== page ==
Trainer helps owners tame aggressive dogs


"We were kind of at our wits end. We couldn't go on vacation. We didnt' really know what to do," she said.

Bruckman turned to trainers and spent tons of cash, but nothing worked until she found dog aggression expert Brandon Fouche, a no-kill advocate with a surprising childhood story.

"I was mauled by a police dog," he said.

Fouche was almost killed in the attack, and the dog was put down.

"I knew that when I woke up, they told me that dog was put to sleep, it was my fault, and that changed everything in my life for me. I felt responsible for the life of that dog," he said.

Now, Fouche dedicates his life to transforming aggressive dogs, and he says sometimes the trick is really about training dog owners -- not the hounds.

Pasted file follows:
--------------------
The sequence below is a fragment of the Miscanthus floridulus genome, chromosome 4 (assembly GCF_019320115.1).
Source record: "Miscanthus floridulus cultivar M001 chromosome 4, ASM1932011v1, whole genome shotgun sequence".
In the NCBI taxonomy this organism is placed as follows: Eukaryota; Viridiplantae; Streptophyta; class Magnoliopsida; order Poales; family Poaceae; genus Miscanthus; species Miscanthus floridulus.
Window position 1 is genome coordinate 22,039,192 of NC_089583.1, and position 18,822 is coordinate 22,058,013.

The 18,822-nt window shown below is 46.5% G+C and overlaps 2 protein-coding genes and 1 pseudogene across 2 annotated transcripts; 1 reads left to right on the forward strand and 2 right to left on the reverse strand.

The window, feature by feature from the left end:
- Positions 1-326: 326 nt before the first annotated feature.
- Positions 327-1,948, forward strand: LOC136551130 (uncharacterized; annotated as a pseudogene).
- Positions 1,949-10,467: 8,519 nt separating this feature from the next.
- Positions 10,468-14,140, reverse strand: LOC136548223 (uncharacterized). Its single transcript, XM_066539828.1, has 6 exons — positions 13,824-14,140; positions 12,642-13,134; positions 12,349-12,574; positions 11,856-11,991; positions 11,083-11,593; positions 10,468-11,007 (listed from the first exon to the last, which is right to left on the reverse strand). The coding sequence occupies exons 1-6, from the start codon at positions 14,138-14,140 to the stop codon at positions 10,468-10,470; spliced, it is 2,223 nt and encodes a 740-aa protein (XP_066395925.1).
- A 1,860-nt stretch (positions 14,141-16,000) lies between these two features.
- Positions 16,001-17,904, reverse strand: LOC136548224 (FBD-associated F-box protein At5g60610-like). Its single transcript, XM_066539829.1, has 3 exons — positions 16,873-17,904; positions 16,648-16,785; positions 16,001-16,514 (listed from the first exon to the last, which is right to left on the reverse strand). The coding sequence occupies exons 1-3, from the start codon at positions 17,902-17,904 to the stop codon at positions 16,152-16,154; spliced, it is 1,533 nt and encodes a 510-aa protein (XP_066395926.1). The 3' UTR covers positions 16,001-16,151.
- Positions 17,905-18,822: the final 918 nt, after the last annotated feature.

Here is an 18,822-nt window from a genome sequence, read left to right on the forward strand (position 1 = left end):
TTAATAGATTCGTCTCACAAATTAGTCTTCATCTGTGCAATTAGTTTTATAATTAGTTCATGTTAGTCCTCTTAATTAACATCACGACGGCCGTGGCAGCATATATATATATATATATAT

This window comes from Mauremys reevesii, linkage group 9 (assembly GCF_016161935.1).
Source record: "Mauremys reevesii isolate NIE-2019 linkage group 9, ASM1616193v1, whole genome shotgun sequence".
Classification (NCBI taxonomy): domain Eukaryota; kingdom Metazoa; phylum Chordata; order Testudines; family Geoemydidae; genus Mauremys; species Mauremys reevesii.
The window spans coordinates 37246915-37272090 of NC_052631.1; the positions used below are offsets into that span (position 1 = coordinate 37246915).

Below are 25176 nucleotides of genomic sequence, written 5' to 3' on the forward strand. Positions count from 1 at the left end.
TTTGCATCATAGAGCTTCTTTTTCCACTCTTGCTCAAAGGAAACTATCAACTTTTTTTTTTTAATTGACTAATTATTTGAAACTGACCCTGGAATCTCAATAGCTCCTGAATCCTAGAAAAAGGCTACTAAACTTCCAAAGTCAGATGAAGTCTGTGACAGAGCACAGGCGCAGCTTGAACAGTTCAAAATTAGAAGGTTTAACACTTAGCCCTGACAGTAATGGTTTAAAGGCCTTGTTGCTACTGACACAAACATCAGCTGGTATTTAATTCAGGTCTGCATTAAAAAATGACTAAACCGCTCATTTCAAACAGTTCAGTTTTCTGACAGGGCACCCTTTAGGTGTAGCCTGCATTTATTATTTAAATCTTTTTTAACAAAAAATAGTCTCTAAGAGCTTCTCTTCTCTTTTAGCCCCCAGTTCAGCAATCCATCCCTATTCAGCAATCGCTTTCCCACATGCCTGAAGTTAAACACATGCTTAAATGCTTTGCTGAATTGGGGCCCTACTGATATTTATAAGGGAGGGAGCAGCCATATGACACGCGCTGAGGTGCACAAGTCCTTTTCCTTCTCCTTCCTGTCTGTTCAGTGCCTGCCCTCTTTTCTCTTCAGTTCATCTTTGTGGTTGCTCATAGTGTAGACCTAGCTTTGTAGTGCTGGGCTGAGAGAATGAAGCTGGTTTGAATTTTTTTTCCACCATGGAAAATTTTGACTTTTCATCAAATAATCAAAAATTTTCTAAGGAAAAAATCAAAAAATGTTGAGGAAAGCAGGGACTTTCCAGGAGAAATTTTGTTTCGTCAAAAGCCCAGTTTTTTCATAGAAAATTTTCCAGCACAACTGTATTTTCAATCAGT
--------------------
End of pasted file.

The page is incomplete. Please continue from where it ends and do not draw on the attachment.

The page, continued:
"Dogs are aggressive, they are predatory. But we don't understand we are producing that predatory instinct in that dog just by trying to show we love them," he said.

According to Fouche, a human's idea of play time actually sends the wrong message.

"Playing ball, which is a predatory thing, can create aggression in your dog," he said.

So, if your dog isn't every man's best friend:

- Don't play fetch or tug of war.

- Don't chase your dog, or allow it to chase you.

- Don't buy squeaky toys. They reward the sensation of a predatory kill.

If you get a dog before you have children, like Bruckman did, don't allow your four-legged friend to do anything you wouldn't want it to do when your child is born. That means:

- No jumping.

- No sitting on your lap.

- No sleeping on your bed.

- No licking.

It may sound harsh, but Fouche says it's changed every dog he's worked with, including Sam -- just ask Bruckman.

"I couldn't believe it was the same dog," she said.

Now Sam has a playmate, Pearl, which has everyone's tail wagging.

If you'd like more information on Fouche and his techniques for coaching your canine, you can visit his website.

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